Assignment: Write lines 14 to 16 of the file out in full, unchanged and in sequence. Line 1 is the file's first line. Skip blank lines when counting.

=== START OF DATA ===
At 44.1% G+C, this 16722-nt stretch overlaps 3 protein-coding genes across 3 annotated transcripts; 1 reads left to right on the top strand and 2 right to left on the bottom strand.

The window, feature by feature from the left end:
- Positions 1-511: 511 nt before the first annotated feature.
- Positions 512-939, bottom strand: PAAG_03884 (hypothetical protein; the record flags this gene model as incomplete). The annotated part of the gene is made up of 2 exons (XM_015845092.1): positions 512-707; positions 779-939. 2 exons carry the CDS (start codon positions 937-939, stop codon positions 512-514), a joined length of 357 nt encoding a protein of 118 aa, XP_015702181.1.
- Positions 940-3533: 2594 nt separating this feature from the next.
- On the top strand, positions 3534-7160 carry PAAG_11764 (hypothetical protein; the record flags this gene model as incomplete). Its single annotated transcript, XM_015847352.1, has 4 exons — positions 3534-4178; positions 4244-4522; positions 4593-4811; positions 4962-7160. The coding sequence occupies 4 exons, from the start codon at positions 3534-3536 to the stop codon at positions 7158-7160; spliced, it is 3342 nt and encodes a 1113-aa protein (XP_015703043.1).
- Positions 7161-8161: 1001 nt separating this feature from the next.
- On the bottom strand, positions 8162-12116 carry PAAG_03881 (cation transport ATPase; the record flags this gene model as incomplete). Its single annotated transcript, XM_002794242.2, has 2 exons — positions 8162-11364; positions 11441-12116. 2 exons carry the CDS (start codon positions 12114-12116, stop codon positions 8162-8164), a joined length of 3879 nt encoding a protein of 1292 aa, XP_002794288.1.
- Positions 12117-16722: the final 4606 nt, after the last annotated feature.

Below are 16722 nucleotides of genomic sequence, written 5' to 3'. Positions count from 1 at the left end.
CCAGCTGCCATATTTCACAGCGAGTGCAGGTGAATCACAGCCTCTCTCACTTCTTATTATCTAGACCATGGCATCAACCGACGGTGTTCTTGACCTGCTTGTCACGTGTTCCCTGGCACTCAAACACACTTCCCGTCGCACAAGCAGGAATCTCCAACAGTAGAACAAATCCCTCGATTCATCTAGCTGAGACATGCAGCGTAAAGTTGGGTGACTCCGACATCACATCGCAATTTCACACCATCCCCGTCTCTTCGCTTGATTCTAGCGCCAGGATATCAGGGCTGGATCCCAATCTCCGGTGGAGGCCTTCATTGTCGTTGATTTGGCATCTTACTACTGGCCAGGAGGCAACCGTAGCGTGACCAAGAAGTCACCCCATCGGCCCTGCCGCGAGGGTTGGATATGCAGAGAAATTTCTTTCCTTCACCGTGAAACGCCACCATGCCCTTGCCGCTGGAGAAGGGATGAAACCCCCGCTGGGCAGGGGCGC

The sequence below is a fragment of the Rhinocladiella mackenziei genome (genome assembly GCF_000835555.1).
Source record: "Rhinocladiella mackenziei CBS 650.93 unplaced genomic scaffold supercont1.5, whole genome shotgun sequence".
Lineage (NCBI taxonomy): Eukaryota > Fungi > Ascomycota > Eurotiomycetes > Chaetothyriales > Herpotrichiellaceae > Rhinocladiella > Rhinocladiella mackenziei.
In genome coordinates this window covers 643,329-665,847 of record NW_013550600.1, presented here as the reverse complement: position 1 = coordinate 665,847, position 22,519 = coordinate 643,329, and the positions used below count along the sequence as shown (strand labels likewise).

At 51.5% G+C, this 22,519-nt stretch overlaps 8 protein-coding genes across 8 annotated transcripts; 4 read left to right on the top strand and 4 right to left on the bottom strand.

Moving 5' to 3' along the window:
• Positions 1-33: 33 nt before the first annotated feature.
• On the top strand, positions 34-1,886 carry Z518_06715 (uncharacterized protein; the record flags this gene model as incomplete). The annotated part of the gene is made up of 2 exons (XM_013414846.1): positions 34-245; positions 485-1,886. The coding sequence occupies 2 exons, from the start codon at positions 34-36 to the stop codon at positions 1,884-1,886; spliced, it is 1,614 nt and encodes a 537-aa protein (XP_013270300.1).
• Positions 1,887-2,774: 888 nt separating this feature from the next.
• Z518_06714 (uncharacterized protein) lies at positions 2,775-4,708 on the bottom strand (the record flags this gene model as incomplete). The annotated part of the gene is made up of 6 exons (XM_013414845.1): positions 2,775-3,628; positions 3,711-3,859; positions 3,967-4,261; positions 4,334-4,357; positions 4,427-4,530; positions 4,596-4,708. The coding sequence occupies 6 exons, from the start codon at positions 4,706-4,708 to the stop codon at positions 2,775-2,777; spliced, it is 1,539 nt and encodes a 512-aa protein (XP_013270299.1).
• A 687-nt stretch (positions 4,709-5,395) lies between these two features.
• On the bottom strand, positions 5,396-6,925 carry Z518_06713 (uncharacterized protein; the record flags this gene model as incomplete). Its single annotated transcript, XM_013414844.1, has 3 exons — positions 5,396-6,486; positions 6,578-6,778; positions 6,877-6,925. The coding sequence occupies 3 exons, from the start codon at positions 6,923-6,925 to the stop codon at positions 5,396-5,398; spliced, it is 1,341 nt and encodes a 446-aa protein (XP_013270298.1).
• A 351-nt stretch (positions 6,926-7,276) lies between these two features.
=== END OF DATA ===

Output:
Lineage (NCBI taxonomy): Eukaryota > Fungi > Ascomycota > Eurotiomycetes > Chaetothyriales > Herpotrichiellaceae > Rhinocladiella > Rhinocladiella mackenziei.
In genome coordinates this window covers 643,329-665,847 of record NW_013550600.1, presented here as the reverse complement: position 1 = coordinate 665,847, position 22,519 = coordinate 643,329, and the positions used below count along the sequence as shown (strand labels likewise).

At 51.5% G+C, this 22,519-nt stretch overlaps 8 protein-coding genes across 8 annotated transcripts; 4 read left to right on the top strand and 4 right to left on the bottom strand.